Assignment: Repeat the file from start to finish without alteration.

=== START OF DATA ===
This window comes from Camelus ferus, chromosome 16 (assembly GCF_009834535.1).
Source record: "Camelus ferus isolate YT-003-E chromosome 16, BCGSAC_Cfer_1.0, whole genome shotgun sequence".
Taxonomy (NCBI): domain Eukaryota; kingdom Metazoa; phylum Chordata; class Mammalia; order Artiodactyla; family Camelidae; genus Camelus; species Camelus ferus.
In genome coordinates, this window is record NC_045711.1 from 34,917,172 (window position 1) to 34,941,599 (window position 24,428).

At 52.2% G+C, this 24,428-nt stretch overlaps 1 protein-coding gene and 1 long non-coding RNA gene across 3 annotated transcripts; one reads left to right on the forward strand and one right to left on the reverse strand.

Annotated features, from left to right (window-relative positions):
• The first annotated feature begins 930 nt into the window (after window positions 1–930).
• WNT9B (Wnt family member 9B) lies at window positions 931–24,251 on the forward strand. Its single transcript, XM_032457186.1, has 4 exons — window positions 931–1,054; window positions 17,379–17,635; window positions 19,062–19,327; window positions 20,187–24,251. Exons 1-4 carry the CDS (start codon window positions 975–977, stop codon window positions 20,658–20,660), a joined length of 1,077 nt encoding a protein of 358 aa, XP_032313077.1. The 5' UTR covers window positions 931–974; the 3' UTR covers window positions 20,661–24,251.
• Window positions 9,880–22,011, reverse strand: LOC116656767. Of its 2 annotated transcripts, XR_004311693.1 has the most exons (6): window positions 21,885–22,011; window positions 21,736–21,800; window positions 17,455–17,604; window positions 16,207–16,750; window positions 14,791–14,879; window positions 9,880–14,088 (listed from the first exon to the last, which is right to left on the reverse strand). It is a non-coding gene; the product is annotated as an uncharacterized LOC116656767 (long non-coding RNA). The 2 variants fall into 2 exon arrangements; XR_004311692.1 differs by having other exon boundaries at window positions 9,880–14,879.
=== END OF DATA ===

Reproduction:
This window comes from Camelus ferus, chromosome 16 (assembly GCF_009834535.1).
Source record: "Camelus ferus isolate YT-003-E chromosome 16, BCGSAC_Cfer_1.0, whole genome shotgun sequence".
Taxonomy (NCBI): domain Eukaryota; kingdom Metazoa; phylum Chordata; class Mammalia; order Artiodactyla; family Camelidae; genus Camelus; species Camelus ferus.
In genome coordinates, this window is record NC_045711.1 from 34,917,172 (window position 1) to 34,941,599 (window position 24,428).

At 52.2% G+C, this 24,428-nt stretch overlaps 1 protein-coding gene and 1 long non-coding RNA gene across 3 annotated transcripts; one reads left to right on the forward strand and one right to left on the reverse strand.

Annotated features, from left to right (window-relative positions):
• The first annotated feature begins 930 nt into the window (after window positions 1–930).
• WNT9B (Wnt family member 9B) lies at window positions 931–24,251 on the forward strand. Its single transcript, XM_032457186.1, has 4 exons — window positions 931–1,054; window positions 17,379–17,635; window positions 19,062–19,327; window positions 20,187–24,251. Exons 1-4 carry the CDS (start codon window positions 975–977, stop codon window positions 20,658–20,660), a joined length of 1,077 nt encoding a protein of 358 aa, XP_032313077.1. The 5' UTR covers window positions 931–974; the 3' UTR covers window positions 20,661–24,251.
• Window positions 9,880–22,011, reverse strand: LOC116656767. Of its 2 annotated transcripts, XR_004311693.1 has the most exons (6): window positions 21,885–22,011; window positions 21,736–21,800; window positions 17,455–17,604; window positions 16,207–16,750; window positions 14,791–14,879; window positions 9,880–14,088 (listed from the first exon to the last, which is right to left on the reverse strand). It is a non-coding gene; the product is annotated as an uncharacterized LOC116656767 (long non-coding RNA). The 2 variants fall into 2 exon arrangements; XR_004311692.1 differs by having other exon boundaries at window positions 9,880–14,879.